Review of Horizon Wars Miniatures Rules

Horizon Wars
The cover is more cool than the rules

Osprey Games went from being an almost unknown spinoff of a famous military history publisher to being a presence in the gaming industry, seemingly overnight.  Horizon Wars is their newest set of rules and I had to pick up a copy.  I’m a junkie for military miniature gaming and was hopeful, having already purchased Tomorrow’s War ruleset a year or so ago.

Horizon Wars is designed for 2mm-10mm platoon to battalion size engagements.  While some pseudo-future background material is provided, the rules are designed to be generic in nature, a ruleset that you can take and customize for your own futuristic worlds and wars.

It’s a hardcover book, 120 pages, with some illustrations and photographs of miniatures.  The physical quality of the game is solid, though some of the miniatures and terrain are quite plain looking.  I would have expected something with a little more pizazz for the cost.

You get rules covering a mix of vehicles, aircraft, infantry, and Mechs.  The key mechanic of the game is that Range is the core of the target roll.  So if your range of an element (Infantry, tanks, Mechs) is 10 inches away, then that becomes the target roll that is modified against.  The defender (in the “Incoming” phase) rolls a unit’s specific number of Defense die.  Those rolls that match the incoming attack are considered removed.  The rest hit and do damage.  The mechanic is simple to master and different, which is a plus.

The game has rules for aircraft; a rather beefy section of the rules which seems like it would really bog down play in all fairness.  It is really hard to have near-future aircraft engage on the battlefield when, in the real-world, they can strike from miles away.  No matter what rules you play, it is awkward combining aircraft and ground combat without a little bit of abstraction.

Being a BattleTech fan and author, I gyrated to the Mech rules.  If you are looking for a replacement to BattleTech here – don’t.  Stick with Alpha Strike.  In Horizon Wars ‘Mechs have additional capabilities, but for all intents and purposes act just like tanks and infantry on the battlefield. Yes, they have some capabilities defined as Weapons Upgrades, but otherwise they are just like every other ground-pounder in the game system.

That is actually one of the failings of the rules.  Different units really are pretty generic.  Yes, there are traits applicable to infantry, but for the most part, it feels like each unit is pretty much like the other in terms of ground battles. You don’t get a “feel” for Mechs being anything special, nor do you get a taste for the differences between ground tanks and hovertanks.

The comparison to Alpha Strike from Catalyst Games Labs is fair.  Horizon Wars reaches to be that kind of rounded system, but fails.  Its unique combat roll mechanic is different but not enough to compel you to run out and get this game.  Its real strength is that it hits a niche in terms of game scale that lacks a lot of good rules.  In that, Horizon Wars is a viable candidate as long as players are willing to take these rules and tweak them.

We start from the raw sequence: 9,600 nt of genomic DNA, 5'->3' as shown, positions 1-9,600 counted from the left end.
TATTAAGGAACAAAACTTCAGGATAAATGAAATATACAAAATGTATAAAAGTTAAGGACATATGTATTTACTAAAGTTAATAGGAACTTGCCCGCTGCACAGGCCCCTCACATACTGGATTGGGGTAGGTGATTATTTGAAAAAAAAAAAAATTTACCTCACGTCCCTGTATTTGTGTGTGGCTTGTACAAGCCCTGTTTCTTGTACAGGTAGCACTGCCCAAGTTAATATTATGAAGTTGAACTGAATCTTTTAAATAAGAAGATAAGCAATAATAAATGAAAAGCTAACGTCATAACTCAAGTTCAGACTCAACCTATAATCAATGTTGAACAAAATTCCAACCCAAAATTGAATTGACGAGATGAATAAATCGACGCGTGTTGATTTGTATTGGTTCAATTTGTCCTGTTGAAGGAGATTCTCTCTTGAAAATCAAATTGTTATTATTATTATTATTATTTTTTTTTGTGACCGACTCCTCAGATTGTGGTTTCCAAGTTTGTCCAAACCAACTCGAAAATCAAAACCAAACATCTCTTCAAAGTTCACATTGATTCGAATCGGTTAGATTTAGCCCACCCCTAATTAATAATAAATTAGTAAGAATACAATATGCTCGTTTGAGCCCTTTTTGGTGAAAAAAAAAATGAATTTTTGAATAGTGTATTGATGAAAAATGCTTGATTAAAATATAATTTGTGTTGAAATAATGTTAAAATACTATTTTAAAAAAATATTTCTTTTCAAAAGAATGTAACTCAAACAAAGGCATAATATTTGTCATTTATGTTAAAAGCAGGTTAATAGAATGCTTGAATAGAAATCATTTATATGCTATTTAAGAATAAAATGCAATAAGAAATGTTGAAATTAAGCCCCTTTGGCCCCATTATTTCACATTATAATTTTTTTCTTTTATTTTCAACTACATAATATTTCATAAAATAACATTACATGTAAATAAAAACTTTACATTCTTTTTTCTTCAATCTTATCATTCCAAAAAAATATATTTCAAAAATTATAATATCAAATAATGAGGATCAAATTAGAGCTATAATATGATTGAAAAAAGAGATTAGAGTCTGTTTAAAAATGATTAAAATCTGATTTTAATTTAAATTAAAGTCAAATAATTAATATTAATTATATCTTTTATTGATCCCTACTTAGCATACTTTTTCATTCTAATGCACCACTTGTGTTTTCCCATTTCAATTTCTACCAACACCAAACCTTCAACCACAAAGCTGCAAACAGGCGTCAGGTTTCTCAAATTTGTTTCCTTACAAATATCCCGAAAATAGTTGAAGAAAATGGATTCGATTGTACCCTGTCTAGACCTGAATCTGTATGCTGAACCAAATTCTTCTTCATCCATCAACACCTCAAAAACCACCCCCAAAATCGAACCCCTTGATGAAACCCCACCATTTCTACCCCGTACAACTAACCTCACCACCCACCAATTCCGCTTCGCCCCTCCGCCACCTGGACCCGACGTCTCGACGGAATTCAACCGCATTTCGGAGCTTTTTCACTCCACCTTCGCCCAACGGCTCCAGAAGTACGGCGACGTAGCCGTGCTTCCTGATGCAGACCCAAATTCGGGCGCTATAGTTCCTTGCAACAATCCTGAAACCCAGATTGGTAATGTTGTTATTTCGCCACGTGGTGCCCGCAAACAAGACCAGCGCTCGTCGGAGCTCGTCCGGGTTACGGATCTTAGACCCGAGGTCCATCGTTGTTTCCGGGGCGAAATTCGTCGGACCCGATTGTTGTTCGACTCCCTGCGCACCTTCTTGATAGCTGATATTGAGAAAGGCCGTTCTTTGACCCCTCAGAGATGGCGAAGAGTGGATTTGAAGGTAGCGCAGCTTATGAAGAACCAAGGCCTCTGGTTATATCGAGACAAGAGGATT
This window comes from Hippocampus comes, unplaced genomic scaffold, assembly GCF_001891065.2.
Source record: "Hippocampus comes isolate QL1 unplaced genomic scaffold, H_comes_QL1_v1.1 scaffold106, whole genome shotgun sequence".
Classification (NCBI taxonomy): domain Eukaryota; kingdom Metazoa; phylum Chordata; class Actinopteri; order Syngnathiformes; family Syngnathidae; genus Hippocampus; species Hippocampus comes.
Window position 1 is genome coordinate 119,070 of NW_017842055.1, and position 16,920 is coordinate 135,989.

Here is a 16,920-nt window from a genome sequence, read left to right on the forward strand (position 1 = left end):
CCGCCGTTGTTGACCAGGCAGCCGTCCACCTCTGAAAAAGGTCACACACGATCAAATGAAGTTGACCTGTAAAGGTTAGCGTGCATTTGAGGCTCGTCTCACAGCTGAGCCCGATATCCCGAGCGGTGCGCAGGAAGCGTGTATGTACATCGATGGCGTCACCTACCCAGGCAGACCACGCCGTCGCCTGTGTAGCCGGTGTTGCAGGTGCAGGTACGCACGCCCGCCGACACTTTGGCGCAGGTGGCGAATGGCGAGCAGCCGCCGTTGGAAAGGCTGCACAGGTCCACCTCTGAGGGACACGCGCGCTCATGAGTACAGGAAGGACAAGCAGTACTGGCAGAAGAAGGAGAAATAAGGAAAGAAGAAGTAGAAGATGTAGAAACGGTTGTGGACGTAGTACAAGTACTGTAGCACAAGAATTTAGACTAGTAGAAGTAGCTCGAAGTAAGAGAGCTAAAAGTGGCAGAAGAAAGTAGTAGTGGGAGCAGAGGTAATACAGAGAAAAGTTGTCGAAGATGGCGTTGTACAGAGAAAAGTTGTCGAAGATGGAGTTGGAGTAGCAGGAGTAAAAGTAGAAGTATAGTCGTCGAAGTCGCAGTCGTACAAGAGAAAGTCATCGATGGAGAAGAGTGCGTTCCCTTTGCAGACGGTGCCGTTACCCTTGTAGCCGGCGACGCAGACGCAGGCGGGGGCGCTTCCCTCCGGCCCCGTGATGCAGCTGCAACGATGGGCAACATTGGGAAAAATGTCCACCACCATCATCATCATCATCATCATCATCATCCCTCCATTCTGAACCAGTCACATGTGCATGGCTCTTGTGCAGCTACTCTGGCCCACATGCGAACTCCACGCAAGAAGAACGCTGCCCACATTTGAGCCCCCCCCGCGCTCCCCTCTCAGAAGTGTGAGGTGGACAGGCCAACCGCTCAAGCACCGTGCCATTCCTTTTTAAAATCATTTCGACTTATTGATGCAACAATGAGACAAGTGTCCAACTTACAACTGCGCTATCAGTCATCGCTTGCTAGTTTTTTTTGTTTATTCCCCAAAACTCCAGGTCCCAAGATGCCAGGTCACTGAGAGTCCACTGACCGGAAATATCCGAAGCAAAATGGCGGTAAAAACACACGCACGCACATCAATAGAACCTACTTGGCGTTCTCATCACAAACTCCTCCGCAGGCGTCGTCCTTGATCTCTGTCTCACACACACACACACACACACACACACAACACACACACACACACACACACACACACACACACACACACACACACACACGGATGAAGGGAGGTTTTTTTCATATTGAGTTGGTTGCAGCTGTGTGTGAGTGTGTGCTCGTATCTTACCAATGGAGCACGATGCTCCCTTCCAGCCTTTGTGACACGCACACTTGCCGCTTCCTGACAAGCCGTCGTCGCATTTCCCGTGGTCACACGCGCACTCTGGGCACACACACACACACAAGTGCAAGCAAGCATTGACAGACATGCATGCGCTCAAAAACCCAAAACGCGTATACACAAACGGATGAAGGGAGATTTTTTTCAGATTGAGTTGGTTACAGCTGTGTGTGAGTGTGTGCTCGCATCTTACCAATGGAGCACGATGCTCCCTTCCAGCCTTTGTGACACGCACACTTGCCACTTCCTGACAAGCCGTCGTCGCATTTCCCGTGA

I give this a three out of five stars rating.   I wasn’t dazzled…not yet.

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5 thoughts on “Review of Horizon Wars Miniatures Rules

  1. I think you means “gravitate” rather than “gyrate” (although I’m loving the image of you gyrating to the rules). I can’t argue with most of the observations. Mechs *do* work like pretty much everything else. Aircraft really should have a more abstract role, and their rules are pretty meaty compared to the rest of the book. But those things all emerged consciously from design decisions integral to the game. It’s definitely not BT. Otherwise I would have just played BT instead of writing HW.

  2. Marc Mandel

    I concur with Pardoe’s assessment. I bought Tomorrow’s War and just got Horizon Wars to get additional rules pertaining to Sci-Fi themes compared to those I already have, the original BattleTech, Infinity the Game by Corvus Belli and Beyond the Gates of Antares by Warlord Games. Compared to Tomorrow’s War historical content, after reading the Horizon Wars chapter entitled A Short History of the Future, I came away with the impression that the chapter was weak and perhaps written solely to have a chapter similar to what Tomorrow’s War provided. I liked that the photographs in Tomorrow’s War were captioned and tied to the book’s historical content whereas Horizon Wars simply provides uncaption photos. I did appreciate the appendix page that identified which miniatures and terrain pieces were shown in the photos. I liked Jenkins’ rules for aircraft with my only concern being that an aircraft with a die of 6 placed next to it normally indicates a flying disengaged unit (it has broken off its engagement and is leaving the battle area perhaps because it is low on fuel or spent all of its munitions) but can also indicate a landed unit that can’t be removed from its flight stand. When I play, I intend to use a token labeled “Landed” or a different colored D6 for this purpose to prevent any confusion. I also didn’t like the idea of a set-piece battle or adventure having a Force Cost that enables each player to buy their Force Presence and then being required to lose some of that overall presence at the start of the game.This might be a simply way for commanders to design standard battle groups and then reflect combat losses that one or both sides incurred prior to a given battle but I dislike the approach. If I play for a while, perhaps the approach will grow on me. In summary, on a scale of 1 (lowest) to 5 (highest), I agree with Pardoe that Horizon Wars rates a mid-range 3.

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